NADIM NAAMAN, London
West End performer who currently plays de role of Raoul in THE PHANTOM OF THE OPERA, and has starrred in shows such as SWEENEY TODD, TITANIC, CHESS and GOODBYE BARCELONA.
His professional debut after drama school was playing Jamie in THE LAST FIVE YEARS at the Edinburgh Festival. Later that year Nadim made his West End debut in THE SOUND OF MUSIC at The Palladium.
Other theatre credits include Anthony in SWEENEY TODD (Harrington Pie & Mash Shop); 1st Cover Alan & Alfie in ‘One Man Two Guvnors’ (National Theatre); Charles Clarke in TITANIC (Southwark Playhouse); Anatoly in CHESS (The Union Theatre); Armand in MARGUERITE (The Tabard); Andrei in THIRTEEN DAYS (Arcola Theatre); 1st Cover Raoul in THE PHANTOM OF THE OPERA (Her Majesty’s Theatre); and Sam in GOODBYE BARCELONA (Arcola Theatre). In 2014 Nadim released his debut album ‘We All Want The Same’ featuring songs written by himself.
Currently Nadim plays the role of Raoul THE PHANTOM OF THE OPERA, at Her Majesty’s Theatre in London.
- The first musical you saw and/or most impressed you: The first musical I saw was STARLIGHT EXPRESS. I saw it ten or eleven times before it left London. As a child, that was a magical show.
- You would like to make a duet with: I would love to sing a duet with Philip Quast.
- Webber o Sondheim? They are both so good at different things. Lloyd Webber has written some of my favourite shows; JESUS CHRIST SUPERSTAR, SUNSET BOULEVARD and of course PHANTOM. But Sondheim creates dramatic musical theatre better than anyone else.
- London or New York? London. But ask me again if I´m ever lucky enough to work in New York!
- Do you keep the programmes of the musicals you watch? Yes. I have a whole cupboard full of them at home.
- The worst moment you’ve had live on the stage was (as a performer and/or as a spectator): When the air-conditioning broke at Southwark Playhouse during TITANIC. The weather was extremely hot and humid that summer. It was so hot we had to stop the show because audience members were feeling feint, and the orchestra had to stop playing because their hands were so sweaty they couldn´t hold the bow to play their violins, cellos and basses. We eventually finished the show with just a piano and percussion, but it was a very difficult night.
- An unforgettable moment (as a performer and/or as a spectator): Last year I was involved with a very unique production of SWEENEY TODD and we were fortunate enough to perform in front of Sondheim himself. I will never forget singing his music just metres from the great man.
- Do you have any superstitions before the opening night? Boring answer, but no I don´t! I believe if you concentrate and work hard on stage, everything will be great.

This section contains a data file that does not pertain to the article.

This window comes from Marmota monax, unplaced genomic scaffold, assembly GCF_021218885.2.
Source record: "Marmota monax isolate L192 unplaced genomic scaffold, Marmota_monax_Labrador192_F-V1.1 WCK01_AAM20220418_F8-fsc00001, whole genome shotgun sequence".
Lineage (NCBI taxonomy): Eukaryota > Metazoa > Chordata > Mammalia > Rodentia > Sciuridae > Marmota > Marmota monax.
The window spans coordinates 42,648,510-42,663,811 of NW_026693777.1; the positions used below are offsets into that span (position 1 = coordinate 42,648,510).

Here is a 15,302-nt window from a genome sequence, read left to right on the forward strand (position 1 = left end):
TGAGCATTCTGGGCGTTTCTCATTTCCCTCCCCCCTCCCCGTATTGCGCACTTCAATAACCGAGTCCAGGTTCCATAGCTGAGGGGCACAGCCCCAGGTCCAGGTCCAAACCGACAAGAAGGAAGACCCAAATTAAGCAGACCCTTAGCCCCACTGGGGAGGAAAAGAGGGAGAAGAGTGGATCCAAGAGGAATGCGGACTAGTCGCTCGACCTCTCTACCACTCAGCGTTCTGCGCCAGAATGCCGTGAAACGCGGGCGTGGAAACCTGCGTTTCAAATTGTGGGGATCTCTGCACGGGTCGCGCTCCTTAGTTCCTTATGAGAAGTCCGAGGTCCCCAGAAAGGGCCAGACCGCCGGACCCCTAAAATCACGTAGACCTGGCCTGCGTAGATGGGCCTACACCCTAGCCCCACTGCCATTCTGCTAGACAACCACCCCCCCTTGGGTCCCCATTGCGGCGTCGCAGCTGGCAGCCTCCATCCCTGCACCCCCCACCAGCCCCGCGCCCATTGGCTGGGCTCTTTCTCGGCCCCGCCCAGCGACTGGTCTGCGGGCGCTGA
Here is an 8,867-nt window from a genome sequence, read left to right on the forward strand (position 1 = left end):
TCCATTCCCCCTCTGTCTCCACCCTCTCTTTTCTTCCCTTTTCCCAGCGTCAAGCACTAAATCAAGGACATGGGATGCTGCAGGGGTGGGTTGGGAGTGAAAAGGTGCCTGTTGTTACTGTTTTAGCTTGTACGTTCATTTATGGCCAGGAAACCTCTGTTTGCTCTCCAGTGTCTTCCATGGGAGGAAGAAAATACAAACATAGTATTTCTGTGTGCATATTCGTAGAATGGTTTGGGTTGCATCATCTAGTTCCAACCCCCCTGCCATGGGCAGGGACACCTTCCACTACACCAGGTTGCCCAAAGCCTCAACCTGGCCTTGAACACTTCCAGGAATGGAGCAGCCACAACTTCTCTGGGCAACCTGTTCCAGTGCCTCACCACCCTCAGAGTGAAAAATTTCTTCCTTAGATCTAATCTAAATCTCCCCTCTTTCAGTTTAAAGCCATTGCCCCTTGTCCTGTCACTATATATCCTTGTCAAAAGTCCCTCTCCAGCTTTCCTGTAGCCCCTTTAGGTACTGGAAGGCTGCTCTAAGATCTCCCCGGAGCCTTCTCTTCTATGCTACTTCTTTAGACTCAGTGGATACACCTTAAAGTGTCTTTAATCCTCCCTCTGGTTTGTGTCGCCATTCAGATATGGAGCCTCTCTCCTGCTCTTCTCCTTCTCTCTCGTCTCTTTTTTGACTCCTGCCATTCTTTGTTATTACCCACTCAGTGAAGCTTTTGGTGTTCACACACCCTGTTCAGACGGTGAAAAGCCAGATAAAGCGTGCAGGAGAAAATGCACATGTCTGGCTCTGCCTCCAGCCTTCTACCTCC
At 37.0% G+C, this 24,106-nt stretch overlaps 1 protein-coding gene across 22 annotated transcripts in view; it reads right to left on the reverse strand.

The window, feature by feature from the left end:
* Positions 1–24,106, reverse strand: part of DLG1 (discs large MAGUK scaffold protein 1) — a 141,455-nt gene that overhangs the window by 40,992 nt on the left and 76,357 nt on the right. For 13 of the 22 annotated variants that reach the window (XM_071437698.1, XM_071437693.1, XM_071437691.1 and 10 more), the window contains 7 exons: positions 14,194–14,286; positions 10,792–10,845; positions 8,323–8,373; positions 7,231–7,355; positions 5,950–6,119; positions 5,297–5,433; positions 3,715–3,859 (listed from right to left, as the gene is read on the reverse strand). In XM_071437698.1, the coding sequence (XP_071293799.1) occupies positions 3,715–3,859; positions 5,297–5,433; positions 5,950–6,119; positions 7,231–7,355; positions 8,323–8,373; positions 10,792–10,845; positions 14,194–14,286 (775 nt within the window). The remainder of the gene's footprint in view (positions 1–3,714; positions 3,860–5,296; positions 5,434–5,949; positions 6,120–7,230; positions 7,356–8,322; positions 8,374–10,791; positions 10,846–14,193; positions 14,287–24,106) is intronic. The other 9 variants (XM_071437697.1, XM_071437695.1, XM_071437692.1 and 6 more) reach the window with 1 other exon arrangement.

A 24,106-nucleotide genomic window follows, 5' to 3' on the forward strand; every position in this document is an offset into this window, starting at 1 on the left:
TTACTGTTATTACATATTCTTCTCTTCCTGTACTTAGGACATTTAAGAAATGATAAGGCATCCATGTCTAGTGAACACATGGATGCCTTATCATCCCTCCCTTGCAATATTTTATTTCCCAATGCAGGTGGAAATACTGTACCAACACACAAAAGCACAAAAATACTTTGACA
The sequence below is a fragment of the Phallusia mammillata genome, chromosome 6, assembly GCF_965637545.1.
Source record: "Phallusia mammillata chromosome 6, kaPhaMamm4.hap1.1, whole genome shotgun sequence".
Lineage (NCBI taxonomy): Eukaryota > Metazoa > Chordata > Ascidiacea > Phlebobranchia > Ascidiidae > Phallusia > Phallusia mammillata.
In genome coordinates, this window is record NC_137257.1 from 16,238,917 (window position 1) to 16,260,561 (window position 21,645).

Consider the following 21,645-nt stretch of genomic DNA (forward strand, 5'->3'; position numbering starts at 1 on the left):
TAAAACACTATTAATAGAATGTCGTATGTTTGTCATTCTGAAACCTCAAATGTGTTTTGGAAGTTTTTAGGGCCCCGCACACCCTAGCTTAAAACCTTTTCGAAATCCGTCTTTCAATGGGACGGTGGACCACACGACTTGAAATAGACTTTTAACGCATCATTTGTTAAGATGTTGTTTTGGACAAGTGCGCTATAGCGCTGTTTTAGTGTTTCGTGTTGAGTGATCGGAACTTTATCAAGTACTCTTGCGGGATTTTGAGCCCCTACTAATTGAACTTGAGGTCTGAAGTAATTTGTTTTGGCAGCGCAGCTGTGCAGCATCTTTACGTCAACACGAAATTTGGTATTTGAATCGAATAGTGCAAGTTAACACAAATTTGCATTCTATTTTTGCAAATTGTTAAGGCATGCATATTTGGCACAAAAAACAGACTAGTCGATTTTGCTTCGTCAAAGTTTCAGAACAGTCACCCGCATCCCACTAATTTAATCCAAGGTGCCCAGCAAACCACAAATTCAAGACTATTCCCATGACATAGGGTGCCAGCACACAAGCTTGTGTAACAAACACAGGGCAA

- A musical character that you would like to BE (not perform): Aladdin. It would be amazing to start off as a street rat and end up a Prince, with three wishes along the way.
- A character of your opposite sex that you would like to perform: Mrs. Lovett in SWEENEY TODD.
- What do you like most/least about your work? I´m lucky enough to do what I love for a living, and that is incredible. I wanted to be in West End shows and achieved my goal, so now I am here, I try to make the most of every moment.
- What is your favorite musical movie? I would say GREASE. It was also the first musical soundtrack I owned.
- The last CD/DVD related to Musicals that you have bought is: The soundtrack of HAMILTON.
- What is your favorite line from a musical: "It´s all gone sour!", sung at the end of “Heaven of Their Minds” in SUPERSTAR.
- Agree or disagree with TV Shows finding new Musical Stars (as ‘Over The Raibow’ or ‘I’d Do Anything’): Some people don´t get the break they might deserve without putting themselves out there. The exposure these shows can give people can change lives. If they mean theatres are busier, and actors get big breaks, there´s not much to complain about. Good luck to anyone willing to go through it.
- You feel proud of: Performing work in front of its creators. Be that Phantom in front of Lloyd Webber, Sweeney Todd in front of Sondheim, or a new musical in a fringe venue in front of its writers.
- Of this moment you’re living as a performer, the most important thing to you is: To make the most of it. Not to think too much about the future but to enjoy the present, because you never know what lies ahead. Especially in such a tough profession.
- Other projects you are working on: I have nearly finished writing my second album which will be out in the summer of 2016. Watch this space!